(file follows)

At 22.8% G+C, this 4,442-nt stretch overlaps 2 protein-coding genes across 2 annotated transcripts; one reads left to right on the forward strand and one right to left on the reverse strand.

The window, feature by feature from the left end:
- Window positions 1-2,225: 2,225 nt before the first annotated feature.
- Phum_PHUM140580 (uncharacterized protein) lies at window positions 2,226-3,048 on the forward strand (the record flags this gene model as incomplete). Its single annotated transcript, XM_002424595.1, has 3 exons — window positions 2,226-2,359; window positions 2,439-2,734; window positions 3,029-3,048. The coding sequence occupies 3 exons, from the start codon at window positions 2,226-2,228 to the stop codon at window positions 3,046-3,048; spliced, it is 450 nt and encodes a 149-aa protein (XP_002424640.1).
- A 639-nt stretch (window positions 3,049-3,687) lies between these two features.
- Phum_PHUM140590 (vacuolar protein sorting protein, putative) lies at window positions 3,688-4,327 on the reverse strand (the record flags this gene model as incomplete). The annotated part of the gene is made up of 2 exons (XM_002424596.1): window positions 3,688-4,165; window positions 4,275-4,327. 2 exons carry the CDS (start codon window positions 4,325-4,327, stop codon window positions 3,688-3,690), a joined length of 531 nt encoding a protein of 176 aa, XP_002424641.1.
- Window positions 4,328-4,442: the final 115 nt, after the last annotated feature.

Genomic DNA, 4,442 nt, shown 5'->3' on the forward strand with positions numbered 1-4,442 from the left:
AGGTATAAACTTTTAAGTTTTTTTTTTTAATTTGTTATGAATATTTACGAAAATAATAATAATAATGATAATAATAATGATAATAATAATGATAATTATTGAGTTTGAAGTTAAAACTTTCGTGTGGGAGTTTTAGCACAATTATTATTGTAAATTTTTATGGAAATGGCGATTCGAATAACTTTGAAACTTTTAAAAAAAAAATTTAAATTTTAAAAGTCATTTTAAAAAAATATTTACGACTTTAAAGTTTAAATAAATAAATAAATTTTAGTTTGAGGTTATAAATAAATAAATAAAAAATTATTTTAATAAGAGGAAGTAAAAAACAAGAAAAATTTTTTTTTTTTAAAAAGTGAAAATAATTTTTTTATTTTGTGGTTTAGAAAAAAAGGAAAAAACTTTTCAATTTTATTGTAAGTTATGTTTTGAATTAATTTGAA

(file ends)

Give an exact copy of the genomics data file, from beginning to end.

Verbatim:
At 22.8% G+C, this 4,442-nt stretch overlaps 2 protein-coding genes across 2 annotated transcripts; one reads left to right on the forward strand and one right to left on the reverse strand.

The window, feature by feature from the left end:
- Window positions 1-2,225: 2,225 nt before the first annotated feature.
- Phum_PHUM140580 (uncharacterized protein) lies at window positions 2,226-3,048 on the forward strand (the record flags this gene model as incomplete). Its single annotated transcript, XM_002424595.1, has 3 exons — window positions 2,226-2,359; window positions 2,439-2,734; window positions 3,029-3,048. The coding sequence occupies 3 exons, from the start codon at window positions 2,226-2,228 to the stop codon at window positions 3,046-3,048; spliced, it is 450 nt and encodes a 149-aa protein (XP_002424640.1).
- A 639-nt stretch (window positions 3,049-3,687) lies between these two features.
- Phum_PHUM140590 (vacuolar protein sorting protein, putative) lies at window positions 3,688-4,327 on the reverse strand (the record flags this gene model as incomplete). The annotated part of the gene is made up of 2 exons (XM_002424596.1): window positions 3,688-4,165; window positions 4,275-4,327. 2 exons carry the CDS (start codon window positions 4,325-4,327, stop codon window positions 3,688-3,690), a joined length of 531 nt encoding a protein of 176 aa, XP_002424641.1.
- Window positions 4,328-4,442: the final 115 nt, after the last annotated feature.

Genomic DNA, 4,442 nt, shown 5'->3' on the forward strand with positions numbered 1-4,442 from the left:
AGGTATAAACTTTTAAGTTTTTTTTTTTAATTTGTTATGAATATTTACGAAAATAATAATAATAATGATAATAATAATGATAATAATAATGATAATTATTGAGTTTGAAGTTAAAACTTTCGTGTGGGAGTTTTAGCACAATTATTATTGTAAATTTTTATGGAAATGGCGATTCGAATAACTTTGAAACTTTTAAAAAAAAAATTTAAATTTTAAAAGTCATTTTAAAAAAATATTTACGACTTTAAAGTTTAAATAAATAAATAAATTTTAGTTTGAGGTTATAAATAAATAAATAAAAAATTATTTTAATAAGAGGAAGTAAAAAACAAGAAAAATTTTTTTTTTTTAAAAAGTGAAAATAATTTTTTTATTTTGTGGTTTAGAAAAAAAGGAAAAAACTTTTCAATTTTATTGTAAGTTATGTTTTGAATTAATTTGAA